Last year, some of our most popular pieces came from readers who told their stories in a series that we call First Person.

For instance, Carl Schneider wrote about the 2015 viral photograph that showed him walking his students home from school in a low-income neighborhood of Memphis. His perspective on what got lost in the shuffle continues to draw thousands of readers.

First Person is also a platform to influence policy. Recent high school graduate Anisah Karim described the pressure she felt to apply to 100 colleges in the quest for millions of dollars in scholarships. Because of her piece, the school board in Memphis is reviewing the so-called “million-dollar scholar” culture at some high schools.

Do you have a story to tell or a point to make? In 2018, we want to give an even greater voice to students, parents, teachers, administrators, advocates and others who are trying to improve public education in Tennessee. We’re looking for essays of 500 to 750 words grounded in personal experience.

Whether your piece is finished or you just have an idea to discuss, drop a line to Community Editor Caroline Bauman at

But first, check out these top First Person pieces from Tennesseans in 2017:

My high school told me to apply to 100 colleges — and I almost lost myself in the process

“A counselor never tried to determine what the absolute best school for me would be. I wasted a lot of time, money and resources trying to figure that out. And I almost lost myself in the process.” —Anisah Karim     

Why I’m not anxious about where my kids go to school — but do worry about the segregation that surrounds us

“In fact, it will be a good thing for my boys to learn alongside children who are different from them in many ways — that is one advantage they will have that I did not, attending parochial schools in a lily-white suburb.” —Mary Jo Cramb

I covered Tennessee’s ed beat for Chalkbeat. Here’s what I learned.

“Apathy is often cited as a major problem facing education. That’s not the case in Tennessee.” —Grace Tatter

I went viral for walking my students home from school in Memphis. Here’s what got lost in the shuffle.

“When #blacklivesmatter is a controversial statement; when our black male students have a one in three chance of facing jail time; when kids in Memphis raised in the bottom fifth of the socioeconomic bracket have a 2.6 percent chance of climbing to the top fifth — our walking students home does not fix that, either.” —Carl Schneider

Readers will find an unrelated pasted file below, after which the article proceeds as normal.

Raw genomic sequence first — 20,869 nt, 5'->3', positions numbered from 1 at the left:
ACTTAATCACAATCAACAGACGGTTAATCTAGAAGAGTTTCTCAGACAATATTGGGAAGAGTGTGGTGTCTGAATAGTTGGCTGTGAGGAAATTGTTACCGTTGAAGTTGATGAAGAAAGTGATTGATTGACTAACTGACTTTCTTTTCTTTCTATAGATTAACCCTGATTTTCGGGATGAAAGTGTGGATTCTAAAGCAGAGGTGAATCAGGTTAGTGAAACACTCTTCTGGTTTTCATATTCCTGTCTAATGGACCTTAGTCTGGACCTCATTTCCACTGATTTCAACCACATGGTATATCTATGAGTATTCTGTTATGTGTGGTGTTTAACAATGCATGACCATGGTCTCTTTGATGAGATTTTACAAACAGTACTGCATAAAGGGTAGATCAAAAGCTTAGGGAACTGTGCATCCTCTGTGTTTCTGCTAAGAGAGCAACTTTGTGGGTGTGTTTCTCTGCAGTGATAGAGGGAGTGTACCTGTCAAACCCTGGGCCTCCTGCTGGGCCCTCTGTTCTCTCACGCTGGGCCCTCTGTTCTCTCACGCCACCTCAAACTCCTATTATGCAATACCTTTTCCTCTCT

I think traditional public schools are the backbone of democracy. My child attends a charter school. Let’s talk.

“It was a complicated choice to make. The dialogue around school choice in Nashville, though, doesn’t often include much nuance — or many voices of parents like me.” —Aidan Hoyal

I grew up near Charlottesville and got a misleading education about Civil War history. Students deserve better.

“In my classroom discussions, the impetus for the Civil War was resigned to a debate over the balance of power between federal and state governments. Slavery was taught as a footnote to the cause of the war.” —Laura Faith Kebede

Weekend Reads

Need classroom decor inspiration? These educators have got you covered.

This school year, students will spend about 1,000 hours in school —making their classrooms a huge part of their learning experience.

We’re recognizing educators who’ve poured on the pizazz to make students feel welcome. From a 9th-grade “forensics lab” decked out in caution tape to a classroom stage complete with lights to get first graders pumped about public speaking, these crafty teachers have gone above and beyond to create great spaces.

Got a classroom of your own to show off? Know someone that should be on this list? Let us know!